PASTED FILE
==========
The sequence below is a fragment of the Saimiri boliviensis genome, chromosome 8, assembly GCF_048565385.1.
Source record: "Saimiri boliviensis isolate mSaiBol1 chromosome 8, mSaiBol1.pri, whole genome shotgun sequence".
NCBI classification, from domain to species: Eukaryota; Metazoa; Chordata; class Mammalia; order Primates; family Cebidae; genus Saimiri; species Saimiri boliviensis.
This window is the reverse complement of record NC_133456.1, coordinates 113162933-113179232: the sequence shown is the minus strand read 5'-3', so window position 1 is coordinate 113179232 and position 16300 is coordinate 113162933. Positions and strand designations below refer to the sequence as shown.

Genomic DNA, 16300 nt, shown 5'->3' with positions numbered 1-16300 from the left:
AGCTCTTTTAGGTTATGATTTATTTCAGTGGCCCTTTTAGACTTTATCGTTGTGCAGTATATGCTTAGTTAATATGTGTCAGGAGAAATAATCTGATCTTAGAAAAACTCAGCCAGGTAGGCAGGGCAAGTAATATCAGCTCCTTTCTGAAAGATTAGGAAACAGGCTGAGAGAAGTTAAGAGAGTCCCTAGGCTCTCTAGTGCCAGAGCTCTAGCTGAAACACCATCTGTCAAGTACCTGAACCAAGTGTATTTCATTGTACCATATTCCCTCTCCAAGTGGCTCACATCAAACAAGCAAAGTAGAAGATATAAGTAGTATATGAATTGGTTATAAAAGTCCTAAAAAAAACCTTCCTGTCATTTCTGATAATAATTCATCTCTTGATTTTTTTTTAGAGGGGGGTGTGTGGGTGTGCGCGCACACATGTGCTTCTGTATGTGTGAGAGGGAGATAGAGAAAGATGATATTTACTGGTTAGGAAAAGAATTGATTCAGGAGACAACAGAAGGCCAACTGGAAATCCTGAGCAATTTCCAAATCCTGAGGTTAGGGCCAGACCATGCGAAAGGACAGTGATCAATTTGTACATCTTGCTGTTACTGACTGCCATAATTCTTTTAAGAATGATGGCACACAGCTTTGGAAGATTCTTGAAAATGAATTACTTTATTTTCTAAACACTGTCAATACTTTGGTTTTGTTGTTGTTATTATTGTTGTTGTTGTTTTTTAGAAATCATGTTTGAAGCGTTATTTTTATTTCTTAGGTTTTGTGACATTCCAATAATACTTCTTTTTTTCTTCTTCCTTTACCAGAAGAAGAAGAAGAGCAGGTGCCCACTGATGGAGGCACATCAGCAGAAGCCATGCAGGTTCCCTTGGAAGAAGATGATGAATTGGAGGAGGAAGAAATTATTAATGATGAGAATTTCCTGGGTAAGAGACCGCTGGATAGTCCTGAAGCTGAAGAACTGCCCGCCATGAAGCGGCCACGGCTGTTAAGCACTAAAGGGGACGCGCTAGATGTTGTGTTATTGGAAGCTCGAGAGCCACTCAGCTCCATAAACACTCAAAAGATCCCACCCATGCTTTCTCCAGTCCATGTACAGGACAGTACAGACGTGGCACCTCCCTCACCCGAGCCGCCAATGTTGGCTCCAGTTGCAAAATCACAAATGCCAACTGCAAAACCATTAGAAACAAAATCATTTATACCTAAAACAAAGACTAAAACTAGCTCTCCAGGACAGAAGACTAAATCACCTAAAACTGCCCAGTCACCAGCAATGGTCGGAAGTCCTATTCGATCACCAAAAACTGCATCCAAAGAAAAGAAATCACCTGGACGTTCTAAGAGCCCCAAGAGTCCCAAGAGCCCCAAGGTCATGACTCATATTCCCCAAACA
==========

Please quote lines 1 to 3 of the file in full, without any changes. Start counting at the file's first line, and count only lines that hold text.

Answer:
The sequence below is a fragment of the Saimiri boliviensis genome, chromosome 8, assembly GCF_048565385.1.
Source record: "Saimiri boliviensis isolate mSaiBol1 chromosome 8, mSaiBol1.pri, whole genome shotgun sequence".
NCBI classification, from domain to species: Eukaryota; Metazoa; Chordata; class Mammalia; order Primates; family Cebidae; genus Saimiri; species Saimiri boliviensis.